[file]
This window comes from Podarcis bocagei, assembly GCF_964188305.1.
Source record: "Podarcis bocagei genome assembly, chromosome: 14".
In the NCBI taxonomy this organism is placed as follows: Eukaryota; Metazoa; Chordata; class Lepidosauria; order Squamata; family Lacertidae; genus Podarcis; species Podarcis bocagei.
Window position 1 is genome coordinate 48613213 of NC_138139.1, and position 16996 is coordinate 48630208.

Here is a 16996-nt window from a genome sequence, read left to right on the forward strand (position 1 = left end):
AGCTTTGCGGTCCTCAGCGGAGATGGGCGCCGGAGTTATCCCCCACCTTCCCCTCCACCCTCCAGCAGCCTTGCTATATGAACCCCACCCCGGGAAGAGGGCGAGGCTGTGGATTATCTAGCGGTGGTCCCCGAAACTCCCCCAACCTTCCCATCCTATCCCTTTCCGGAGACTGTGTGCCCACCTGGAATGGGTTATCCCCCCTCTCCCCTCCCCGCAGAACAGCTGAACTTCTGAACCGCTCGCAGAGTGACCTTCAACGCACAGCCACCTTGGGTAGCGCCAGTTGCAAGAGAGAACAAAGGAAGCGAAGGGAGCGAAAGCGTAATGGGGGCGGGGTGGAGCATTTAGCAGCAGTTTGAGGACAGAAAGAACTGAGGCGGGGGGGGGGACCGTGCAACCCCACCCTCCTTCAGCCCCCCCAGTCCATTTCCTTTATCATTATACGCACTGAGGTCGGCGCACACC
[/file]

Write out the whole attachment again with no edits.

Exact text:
This window comes from Podarcis bocagei, assembly GCF_964188305.1.
Source record: "Podarcis bocagei genome assembly, chromosome: 14".
In the NCBI taxonomy this organism is placed as follows: Eukaryota; Metazoa; Chordata; class Lepidosauria; order Squamata; family Lacertidae; genus Podarcis; species Podarcis bocagei.
Window position 1 is genome coordinate 48613213 of NC_138139.1, and position 16996 is coordinate 48630208.

Here is a 16996-nt window from a genome sequence, read left to right on the forward strand (position 1 = left end):
AGCTTTGCGGTCCTCAGCGGAGATGGGCGCCGGAGTTATCCCCCACCTTCCCCTCCACCCTCCAGCAGCCTTGCTATATGAACCCCACCCCGGGAAGAGGGCGAGGCTGTGGATTATCTAGCGGTGGTCCCCGAAACTCCCCCAACCTTCCCATCCTATCCCTTTCCGGAGACTGTGTGCCCACCTGGAATGGGTTATCCCCCCTCTCCCCTCCCCGCAGAACAGCTGAACTTCTGAACCGCTCGCAGAGTGACCTTCAACGCACAGCCACCTTGGGTAGCGCCAGTTGCAAGAGAGAACAAAGGAAGCGAAGGGAGCGAAAGCGTAATGGGGGCGGGGTGGAGCATTTAGCAGCAGTTTGAGGACAGAAAGAACTGAGGCGGGGGGGGGGACCGTGCAACCCCACCCTCCTTCAGCCCCCCCAGTCCATTTCCTTTATCATTATACGCACTGAGGTCGGCGCACACC